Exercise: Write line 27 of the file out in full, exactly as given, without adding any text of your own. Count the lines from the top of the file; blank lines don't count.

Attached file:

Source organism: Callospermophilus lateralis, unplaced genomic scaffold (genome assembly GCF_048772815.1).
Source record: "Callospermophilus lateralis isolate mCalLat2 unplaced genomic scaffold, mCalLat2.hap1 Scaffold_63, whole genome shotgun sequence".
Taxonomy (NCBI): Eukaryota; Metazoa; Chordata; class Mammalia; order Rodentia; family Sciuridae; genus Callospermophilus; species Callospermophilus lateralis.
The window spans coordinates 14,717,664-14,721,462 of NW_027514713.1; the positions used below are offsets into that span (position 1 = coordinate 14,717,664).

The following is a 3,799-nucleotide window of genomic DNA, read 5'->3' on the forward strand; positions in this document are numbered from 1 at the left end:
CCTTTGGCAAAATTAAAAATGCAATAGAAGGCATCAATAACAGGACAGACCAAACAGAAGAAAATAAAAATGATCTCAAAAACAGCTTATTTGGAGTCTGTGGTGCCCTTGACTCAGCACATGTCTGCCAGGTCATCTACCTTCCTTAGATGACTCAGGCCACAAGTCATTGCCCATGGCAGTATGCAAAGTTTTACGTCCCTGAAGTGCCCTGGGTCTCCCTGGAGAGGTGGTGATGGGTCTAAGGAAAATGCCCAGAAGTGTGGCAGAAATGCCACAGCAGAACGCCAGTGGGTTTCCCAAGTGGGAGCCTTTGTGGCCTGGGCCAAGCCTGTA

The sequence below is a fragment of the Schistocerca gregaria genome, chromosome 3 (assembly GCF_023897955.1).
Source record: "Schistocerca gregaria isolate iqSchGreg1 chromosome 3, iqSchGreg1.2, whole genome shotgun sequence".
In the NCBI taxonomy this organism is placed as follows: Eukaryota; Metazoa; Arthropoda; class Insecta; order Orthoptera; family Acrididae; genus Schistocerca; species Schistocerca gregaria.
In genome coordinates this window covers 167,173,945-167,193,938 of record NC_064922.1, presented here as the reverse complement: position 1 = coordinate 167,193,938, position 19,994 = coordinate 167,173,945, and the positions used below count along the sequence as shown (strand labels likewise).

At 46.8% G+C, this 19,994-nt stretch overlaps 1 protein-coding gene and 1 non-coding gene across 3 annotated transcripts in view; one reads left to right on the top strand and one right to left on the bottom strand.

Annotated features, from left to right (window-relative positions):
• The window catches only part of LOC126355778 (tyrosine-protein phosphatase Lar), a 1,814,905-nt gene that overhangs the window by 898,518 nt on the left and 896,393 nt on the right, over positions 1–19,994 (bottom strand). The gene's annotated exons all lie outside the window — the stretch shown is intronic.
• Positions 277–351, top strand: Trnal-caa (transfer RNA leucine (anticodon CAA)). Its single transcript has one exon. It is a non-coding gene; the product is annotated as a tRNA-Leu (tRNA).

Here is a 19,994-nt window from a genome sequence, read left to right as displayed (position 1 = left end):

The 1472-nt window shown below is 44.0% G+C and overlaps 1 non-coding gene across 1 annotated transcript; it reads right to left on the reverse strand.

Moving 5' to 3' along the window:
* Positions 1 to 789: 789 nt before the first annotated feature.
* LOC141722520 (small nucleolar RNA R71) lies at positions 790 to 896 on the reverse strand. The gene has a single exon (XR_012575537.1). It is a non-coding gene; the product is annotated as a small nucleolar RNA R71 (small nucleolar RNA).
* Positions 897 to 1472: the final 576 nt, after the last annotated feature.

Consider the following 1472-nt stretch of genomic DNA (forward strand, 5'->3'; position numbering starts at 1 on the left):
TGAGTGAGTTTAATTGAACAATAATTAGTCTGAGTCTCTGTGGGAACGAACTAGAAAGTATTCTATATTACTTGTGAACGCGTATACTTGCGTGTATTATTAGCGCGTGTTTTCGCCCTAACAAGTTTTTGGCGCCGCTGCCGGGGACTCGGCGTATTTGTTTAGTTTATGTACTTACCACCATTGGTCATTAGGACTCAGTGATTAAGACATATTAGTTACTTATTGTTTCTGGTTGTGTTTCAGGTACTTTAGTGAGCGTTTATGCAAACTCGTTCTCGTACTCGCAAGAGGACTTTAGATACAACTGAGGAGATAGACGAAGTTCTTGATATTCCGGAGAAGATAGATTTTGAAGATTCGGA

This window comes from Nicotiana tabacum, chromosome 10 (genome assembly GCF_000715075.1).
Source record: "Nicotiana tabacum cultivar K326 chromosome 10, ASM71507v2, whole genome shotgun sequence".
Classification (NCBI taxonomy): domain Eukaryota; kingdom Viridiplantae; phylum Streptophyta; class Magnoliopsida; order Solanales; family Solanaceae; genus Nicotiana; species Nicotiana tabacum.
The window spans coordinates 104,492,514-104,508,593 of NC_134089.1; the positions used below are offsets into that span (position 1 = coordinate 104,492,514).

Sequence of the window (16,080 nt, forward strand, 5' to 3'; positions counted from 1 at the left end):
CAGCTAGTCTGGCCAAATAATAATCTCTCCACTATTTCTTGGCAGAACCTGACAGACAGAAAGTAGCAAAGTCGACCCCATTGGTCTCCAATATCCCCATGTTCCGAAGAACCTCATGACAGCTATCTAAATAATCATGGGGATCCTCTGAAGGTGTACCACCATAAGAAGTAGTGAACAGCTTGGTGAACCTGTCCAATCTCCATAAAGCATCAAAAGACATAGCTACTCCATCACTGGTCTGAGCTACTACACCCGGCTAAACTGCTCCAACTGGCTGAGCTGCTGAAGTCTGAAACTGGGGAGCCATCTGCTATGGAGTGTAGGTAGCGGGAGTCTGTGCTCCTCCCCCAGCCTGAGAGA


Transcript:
Sequence of the window (16,080 nt, forward strand, 5' to 3'; positions counted from 1 at the left end):